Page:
Sunday, April 29

The up-armoured Turan III and the Protze with Pak 36 are coming from Bronco Models in May.

Bronco has released built up pictures, CAD images and details of the features of their two new releases for May. We have the info about these two new kits in our preview...
Two new kits from Bronco Models for next month, built up and in detail

Krupp Protze L2H143 Kfz.69 (Late version) with 3.7cm Pak 36
From Bronco Models
1/35th scale
Product Number #CB35138
Injection Moulded kit with Photo-Etch & Clear parts included.
Product Page on the Bronco Models Website

(Krupp-Protz )KfZ.69 with pak 36 in history:

The Krupp-Protze, Kfz.69 was designed in 1929 as a 6x4 heavy field car for the German Army. But changing priorities led to it being re-designed and produced as an artillery tractor. The Krupp designation was L2H43 and the first examples left the factory in 1934, the early examples were powered by an air-cooled 53hp 3.3 Liter Krupp M 302 engine. The body was designed to seat six. Driver and assistant as well as the gun crew, with provision for ammunition
and tools. This version was produced until 1936 when it was replaced by the L2H143 with a more powerful 60hp engine and slightly longer wheelbase. About 7,000 Krupp-Protze trucks were built with the majority being the Kfz.69, with small numbers of other variants using the same chassis. Production ended in 1941 in favour of small half-track tractors with better off-road mobility.
 The Kfz.69 was used to tow the 3.7cm PaK.36 anti-tank gun, designed originally in 1924 as a horse-drawn artillery piece. In the early 1930's the carriage was redesigned for motor transport and the Kfz.69 developed as its primary tractor. The PaK.36 could penetrate 31mm of armour at 500 meters, which was more than enough to penetrate most of the lightly armoured tanks of the period. It was used in Poland, France, North Africa and Russia up until 1942 when it was replaced by larger guns. With the demise of the PaK.36, the Kfz.69 was often used to tow small 2cm and 3.7cm anti-aircraft guns.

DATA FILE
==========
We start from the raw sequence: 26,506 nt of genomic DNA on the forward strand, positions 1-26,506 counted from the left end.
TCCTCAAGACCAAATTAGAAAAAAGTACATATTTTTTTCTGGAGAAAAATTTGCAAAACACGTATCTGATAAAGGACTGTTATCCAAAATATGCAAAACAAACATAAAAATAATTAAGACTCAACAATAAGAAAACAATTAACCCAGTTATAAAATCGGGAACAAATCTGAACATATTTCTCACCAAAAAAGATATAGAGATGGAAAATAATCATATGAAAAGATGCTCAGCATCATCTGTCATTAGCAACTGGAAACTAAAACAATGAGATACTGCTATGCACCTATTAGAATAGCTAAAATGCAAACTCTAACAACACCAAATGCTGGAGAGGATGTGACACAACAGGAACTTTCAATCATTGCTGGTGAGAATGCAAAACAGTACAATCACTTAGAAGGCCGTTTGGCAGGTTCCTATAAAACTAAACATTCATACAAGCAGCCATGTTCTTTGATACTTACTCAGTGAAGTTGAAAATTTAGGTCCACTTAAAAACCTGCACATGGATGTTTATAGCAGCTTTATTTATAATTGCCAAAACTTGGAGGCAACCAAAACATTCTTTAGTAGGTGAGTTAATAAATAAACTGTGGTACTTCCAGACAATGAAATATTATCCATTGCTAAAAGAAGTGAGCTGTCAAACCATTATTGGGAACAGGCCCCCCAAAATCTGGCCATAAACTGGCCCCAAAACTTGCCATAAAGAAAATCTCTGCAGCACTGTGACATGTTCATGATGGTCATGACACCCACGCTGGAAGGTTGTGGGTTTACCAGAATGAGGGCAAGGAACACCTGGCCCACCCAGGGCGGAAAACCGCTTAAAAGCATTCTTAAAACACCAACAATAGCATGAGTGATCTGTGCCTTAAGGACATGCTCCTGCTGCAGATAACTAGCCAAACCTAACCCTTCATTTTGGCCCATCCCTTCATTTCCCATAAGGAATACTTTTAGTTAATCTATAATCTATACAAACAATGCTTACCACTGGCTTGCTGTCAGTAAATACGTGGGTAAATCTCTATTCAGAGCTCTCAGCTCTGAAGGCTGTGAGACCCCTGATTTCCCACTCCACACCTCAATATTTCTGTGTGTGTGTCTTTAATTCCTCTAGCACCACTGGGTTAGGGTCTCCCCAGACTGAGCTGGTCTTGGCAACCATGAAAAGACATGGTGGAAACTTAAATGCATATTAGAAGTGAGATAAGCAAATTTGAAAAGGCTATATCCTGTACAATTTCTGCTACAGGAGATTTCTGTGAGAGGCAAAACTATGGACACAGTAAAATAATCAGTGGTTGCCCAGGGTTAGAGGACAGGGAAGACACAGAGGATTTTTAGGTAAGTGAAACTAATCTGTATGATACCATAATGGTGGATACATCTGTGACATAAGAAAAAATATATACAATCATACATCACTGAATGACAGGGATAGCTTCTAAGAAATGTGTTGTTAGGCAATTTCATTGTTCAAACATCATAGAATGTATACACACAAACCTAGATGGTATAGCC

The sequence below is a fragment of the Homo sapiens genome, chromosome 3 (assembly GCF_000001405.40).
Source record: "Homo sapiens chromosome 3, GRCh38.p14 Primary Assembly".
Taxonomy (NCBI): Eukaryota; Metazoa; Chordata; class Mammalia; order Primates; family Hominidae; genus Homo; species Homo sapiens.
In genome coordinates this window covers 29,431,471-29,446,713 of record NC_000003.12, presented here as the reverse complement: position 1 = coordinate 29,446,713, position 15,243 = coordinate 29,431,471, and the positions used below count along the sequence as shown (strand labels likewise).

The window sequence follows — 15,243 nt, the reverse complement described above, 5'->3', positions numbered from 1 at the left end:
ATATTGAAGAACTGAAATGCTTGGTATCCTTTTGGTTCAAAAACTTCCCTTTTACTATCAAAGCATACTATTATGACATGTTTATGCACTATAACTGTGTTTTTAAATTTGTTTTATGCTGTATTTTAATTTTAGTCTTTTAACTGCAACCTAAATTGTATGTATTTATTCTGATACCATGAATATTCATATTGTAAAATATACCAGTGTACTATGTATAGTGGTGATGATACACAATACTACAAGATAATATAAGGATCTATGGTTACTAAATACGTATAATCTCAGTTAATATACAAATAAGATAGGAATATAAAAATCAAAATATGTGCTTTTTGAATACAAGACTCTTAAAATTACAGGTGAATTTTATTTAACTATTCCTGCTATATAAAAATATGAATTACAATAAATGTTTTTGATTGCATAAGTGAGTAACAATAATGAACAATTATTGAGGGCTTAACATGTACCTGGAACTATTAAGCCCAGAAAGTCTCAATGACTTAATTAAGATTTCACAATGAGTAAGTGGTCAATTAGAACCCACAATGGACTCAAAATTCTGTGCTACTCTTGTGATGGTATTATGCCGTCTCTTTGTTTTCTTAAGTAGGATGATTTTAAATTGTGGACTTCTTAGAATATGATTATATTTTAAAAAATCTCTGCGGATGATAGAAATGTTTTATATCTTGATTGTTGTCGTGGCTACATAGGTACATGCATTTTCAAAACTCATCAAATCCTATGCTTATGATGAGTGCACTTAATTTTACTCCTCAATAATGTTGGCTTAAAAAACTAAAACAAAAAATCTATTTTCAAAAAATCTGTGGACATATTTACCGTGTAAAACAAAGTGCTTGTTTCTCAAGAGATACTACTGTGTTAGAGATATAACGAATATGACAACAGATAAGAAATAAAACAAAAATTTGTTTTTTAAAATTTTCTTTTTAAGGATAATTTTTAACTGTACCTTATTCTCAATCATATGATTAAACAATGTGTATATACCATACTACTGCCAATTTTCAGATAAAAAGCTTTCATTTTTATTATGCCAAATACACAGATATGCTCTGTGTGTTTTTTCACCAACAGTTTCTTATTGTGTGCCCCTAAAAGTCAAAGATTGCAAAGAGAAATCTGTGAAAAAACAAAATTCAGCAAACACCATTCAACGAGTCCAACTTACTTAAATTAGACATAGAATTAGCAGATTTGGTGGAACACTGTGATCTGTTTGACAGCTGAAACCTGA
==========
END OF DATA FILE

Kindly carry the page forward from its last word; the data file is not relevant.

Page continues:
The Protze is seen here in a little front and back view and in these CAD pictures we can pick out more of the features of the model.
The engine, chassis and fuel tanks have most of the same detail as the real thing here in plastic.
Tyres and cargo are well moulded.
The one-piece rear frame that acts as a support for the cargo tray is moulded in one peice.
A good view from the top showing the interior's features.
Armament is shown next - with the gun in towing and firing positions and the machine gun included in the kit in a stand mounted tripod.
Here is the kit built up with the gun attached in tow. This is the test kit with photo-etch in place and almost the same kit as we will see on the shelves.

Hungarian Medium Tank 43.M Turán III
From Bronco Models
1/35th scale
Product Number #CB35126
Injection Moulded kit with Photo-Etch & Clear parts included.
Product Page on the Bronco Models Website
The 43M Turán III in History